The Leopard, signed in Chinese; signed 'Zeng Fanzhi' in Pinyin; dated '2010' (lower right), oil on canvas, 280 x 180 cm. (110 1/4 x 70 7/8 in.) Painted in 2010. Estimate: HK$6,000,000 – 8,000,000. US$769,200 – 1,025,600
HONG KONG.- Christie’s, the world‟s leading art business, will hold a special charity sale of an iconic work by renowned Chinese contemporary artist Zeng Fanzhi. The Leopard (iestimate: HK$6-8 million/US$769,200 – 1,025,600), will be offered at Christie‟s Hong Kong Evening Sale of Asian 20th Century and Contemporary Art on 28 May. With proceeds going to non-profit organisation The Nature Conservancy, Christie‟s will also waive all commissions for the sale of this work.
The Leopard will be displayed together with over 30 other works from Zeng‟s solo exhibition entitled “BEING” (界線的共鳴). The exhibition will be held from 27 to 30 May at the Hong Kong Convention & Exhibition Centre and will be sponsored by the François Pinault Foundation, the Rockbund Museum and Christie‟s. The free exhibition, based on the theme of people and the environment, shows the latest works from Zeng‟s Nature Series. The charity sale of The Leopard is a befitting highlight to this meaningful collaboration in support of the environment.
Eric Chang, International Director of Asian 20th Century and Contemporary Art at Christie’s Hong Kong commented, “Christie’s support for the charity sale of The Leopard is an example of how our auctions continue to bring the best art and the best people together. Our Hong Kong sales of Asian contemporary art in particular have been instrumental in propelling Chinese art to the global stage since over a decade ago. As all eyes are on Asia now, I hope more of the world’s collectors will support this worthy cause and participate in this sale.”
Zeng Fanzhi is one of the world‟s best known Chinese contemporary artists whose „Hospital’ and „Mask’ series are highly regarded internationally. In The Leopard, which is from a new series called „Nature’, Zeng has reversed his usual subject-ground relationship.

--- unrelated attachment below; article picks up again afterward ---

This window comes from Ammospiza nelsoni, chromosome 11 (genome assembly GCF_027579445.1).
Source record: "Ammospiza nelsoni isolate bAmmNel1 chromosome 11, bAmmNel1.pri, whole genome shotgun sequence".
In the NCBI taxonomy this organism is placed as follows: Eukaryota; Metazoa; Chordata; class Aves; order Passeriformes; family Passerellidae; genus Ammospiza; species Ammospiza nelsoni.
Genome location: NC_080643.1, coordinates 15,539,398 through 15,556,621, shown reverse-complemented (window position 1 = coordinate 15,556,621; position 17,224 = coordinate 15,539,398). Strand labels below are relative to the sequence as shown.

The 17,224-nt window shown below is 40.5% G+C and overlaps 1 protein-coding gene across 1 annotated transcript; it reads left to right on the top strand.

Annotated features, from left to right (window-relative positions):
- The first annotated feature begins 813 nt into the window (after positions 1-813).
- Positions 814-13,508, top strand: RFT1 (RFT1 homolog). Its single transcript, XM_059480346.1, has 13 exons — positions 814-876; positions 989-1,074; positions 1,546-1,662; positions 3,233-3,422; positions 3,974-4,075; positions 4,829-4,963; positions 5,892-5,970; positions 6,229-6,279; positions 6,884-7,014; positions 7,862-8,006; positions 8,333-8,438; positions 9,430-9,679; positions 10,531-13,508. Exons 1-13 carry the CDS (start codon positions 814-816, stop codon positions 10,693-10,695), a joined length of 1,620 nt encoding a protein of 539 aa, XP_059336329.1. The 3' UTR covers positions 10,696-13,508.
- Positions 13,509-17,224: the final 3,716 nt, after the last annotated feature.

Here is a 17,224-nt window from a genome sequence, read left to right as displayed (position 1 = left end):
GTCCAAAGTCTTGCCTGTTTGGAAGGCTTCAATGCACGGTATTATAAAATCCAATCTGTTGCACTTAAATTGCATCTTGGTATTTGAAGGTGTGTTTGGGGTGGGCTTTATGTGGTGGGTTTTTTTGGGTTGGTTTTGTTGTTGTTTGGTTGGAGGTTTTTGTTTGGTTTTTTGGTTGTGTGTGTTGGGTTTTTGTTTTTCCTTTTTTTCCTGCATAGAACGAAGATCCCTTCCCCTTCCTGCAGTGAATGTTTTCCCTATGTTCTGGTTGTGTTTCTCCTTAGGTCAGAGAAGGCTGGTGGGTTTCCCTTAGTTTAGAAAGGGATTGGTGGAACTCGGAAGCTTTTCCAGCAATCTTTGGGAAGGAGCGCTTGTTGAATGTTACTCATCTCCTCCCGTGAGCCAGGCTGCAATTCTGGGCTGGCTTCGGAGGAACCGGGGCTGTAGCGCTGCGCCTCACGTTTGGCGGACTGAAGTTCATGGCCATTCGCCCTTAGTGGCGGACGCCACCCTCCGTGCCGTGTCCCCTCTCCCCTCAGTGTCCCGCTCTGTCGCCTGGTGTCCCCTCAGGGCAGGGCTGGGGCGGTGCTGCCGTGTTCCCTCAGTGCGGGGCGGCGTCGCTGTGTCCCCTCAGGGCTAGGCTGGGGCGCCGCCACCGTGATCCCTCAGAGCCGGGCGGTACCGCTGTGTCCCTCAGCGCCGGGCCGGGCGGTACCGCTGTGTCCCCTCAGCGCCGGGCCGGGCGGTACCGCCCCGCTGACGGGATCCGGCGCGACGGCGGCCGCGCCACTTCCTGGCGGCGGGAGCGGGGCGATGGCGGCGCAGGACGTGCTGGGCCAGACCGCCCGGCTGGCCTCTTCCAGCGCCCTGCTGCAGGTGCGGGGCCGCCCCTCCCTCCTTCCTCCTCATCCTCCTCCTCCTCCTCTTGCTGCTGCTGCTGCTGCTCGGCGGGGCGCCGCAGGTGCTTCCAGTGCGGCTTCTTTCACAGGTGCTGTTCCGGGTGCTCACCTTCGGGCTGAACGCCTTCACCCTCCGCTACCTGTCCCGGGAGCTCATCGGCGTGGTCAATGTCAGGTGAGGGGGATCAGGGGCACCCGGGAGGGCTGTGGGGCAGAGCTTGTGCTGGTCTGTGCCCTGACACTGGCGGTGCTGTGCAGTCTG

On a monumental canvas standing nearly three meters tall, Zeng presents a solitary and ill lit leopard, moving cautiously through a dark forest. The foreground of the composition is dense with Zeng Fanzhi‟s characteristically expressive brushwork, depicting a thicket of dry, lifeless branches with no order other than the insinuated drive to envelope the protagonist. The depth of the landscape is delineated by mysterious flairs of white and the powdery blue snow embankment. The leopard is shown passing over this ridge, against an infinite black sky, peppered with flakes of snow, behind him. The surface of the canvas is built up through a range of brushstrokes ranging from the broadly expressive to the truncated, calligraphic branches, and the soft inviting texture of the animal.
Some areas of the composition seem deliberately blurred, as an audience‟s vision would be in trying to gaze through a snowstorm. The handling of the leopard is particularly evocative, highlighting the soft subtle beauty of its coat, varying from white to ochre to soft amber, speckled with its black spots and the snow gathering on its back. Its gaze is almost shockingly human. A viewer, who knows Zeng‟s practice, becomes aware that the artist has afforded the animal a greater humanity than his human figure-based paintings.
Eric Chang, International Director of Asian 20th Century and Contemporary Art at Christie’s Hong Kong commented, “The significance of Zeng Fanzhi's art lies not solely in its theme or the media employed, but largely in his exploration of the expressive power of lines and their aesthetic meaning at all levels. In his line aesthetic, Zeng adapts the artistic tradition of his Eastern cultural origin revamps the style of calligraphic lines consummately practised by classical Chinese artists and integrates them with the lavish colors and textures found in Western oils.
Boosted by the power of colors, each and every brush stroke in the hand of Zeng manifests unique, subtle changes that liberate the potential power of the lines and their expressive capacity as an abstract element. It is through such an endeavour that he brings about a new language of art and extends the expressive power of lines beyond their possible height and depth, transcending both his Self and the traditional culture of Chinese art in which his aesthetic of lines is rooted. His latest ‘Landscape Series’ is a sweeping exegesis and recapitulation of this spirit. It is further developed and more sophisticated, and is a development of the art of lines in the contemporary art scene.”
*Estimates do not include buyer’s premium. Sales totals are hammer price plus buyer’s premium and do not reflect costs, financing fees or application of buyer’s or seller’s credits.